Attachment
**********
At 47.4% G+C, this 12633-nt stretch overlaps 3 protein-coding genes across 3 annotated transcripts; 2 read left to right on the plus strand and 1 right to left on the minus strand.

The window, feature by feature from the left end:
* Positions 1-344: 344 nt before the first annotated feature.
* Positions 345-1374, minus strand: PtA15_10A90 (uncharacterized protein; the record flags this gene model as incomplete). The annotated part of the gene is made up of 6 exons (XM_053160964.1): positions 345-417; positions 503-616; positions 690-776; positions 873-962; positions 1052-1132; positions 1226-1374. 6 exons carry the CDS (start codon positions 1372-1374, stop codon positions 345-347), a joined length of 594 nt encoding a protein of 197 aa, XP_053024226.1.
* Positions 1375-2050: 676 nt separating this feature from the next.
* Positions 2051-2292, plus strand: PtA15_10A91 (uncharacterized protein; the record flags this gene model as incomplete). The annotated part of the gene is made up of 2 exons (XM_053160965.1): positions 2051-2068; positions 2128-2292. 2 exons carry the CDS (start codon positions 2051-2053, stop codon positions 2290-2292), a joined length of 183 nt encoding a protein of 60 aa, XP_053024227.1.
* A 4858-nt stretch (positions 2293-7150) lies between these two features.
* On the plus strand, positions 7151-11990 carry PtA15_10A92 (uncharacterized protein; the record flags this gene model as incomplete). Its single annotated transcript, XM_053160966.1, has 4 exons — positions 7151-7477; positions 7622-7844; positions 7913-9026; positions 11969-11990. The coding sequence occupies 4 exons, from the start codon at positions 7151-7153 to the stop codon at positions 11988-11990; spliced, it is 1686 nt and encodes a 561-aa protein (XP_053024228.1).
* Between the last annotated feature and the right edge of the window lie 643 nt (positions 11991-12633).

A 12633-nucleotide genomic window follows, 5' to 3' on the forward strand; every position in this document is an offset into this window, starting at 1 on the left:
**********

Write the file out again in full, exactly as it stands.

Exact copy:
At 47.4% G+C, this 12633-nt stretch overlaps 3 protein-coding genes across 3 annotated transcripts; 2 read left to right on the plus strand and 1 right to left on the minus strand.

The window, feature by feature from the left end:
* Positions 1-344: 344 nt before the first annotated feature.
* Positions 345-1374, minus strand: PtA15_10A90 (uncharacterized protein; the record flags this gene model as incomplete). The annotated part of the gene is made up of 6 exons (XM_053160964.1): positions 345-417; positions 503-616; positions 690-776; positions 873-962; positions 1052-1132; positions 1226-1374. 6 exons carry the CDS (start codon positions 1372-1374, stop codon positions 345-347), a joined length of 594 nt encoding a protein of 197 aa, XP_053024226.1.
* Positions 1375-2050: 676 nt separating this feature from the next.
* Positions 2051-2292, plus strand: PtA15_10A91 (uncharacterized protein; the record flags this gene model as incomplete). The annotated part of the gene is made up of 2 exons (XM_053160965.1): positions 2051-2068; positions 2128-2292. 2 exons carry the CDS (start codon positions 2051-2053, stop codon positions 2290-2292), a joined length of 183 nt encoding a protein of 60 aa, XP_053024227.1.
* A 4858-nt stretch (positions 2293-7150) lies between these two features.
* On the plus strand, positions 7151-11990 carry PtA15_10A92 (uncharacterized protein; the record flags this gene model as incomplete). Its single annotated transcript, XM_053160966.1, has 4 exons — positions 7151-7477; positions 7622-7844; positions 7913-9026; positions 11969-11990. The coding sequence occupies 4 exons, from the start codon at positions 7151-7153 to the stop codon at positions 11988-11990; spliced, it is 1686 nt and encodes a 561-aa protein (XP_053024228.1).
* Between the last annotated feature and the right edge of the window lie 643 nt (positions 11991-12633).

A 12633-nucleotide genomic window follows, 5' to 3' on the forward strand; every position in this document is an offset into this window, starting at 1 on the left: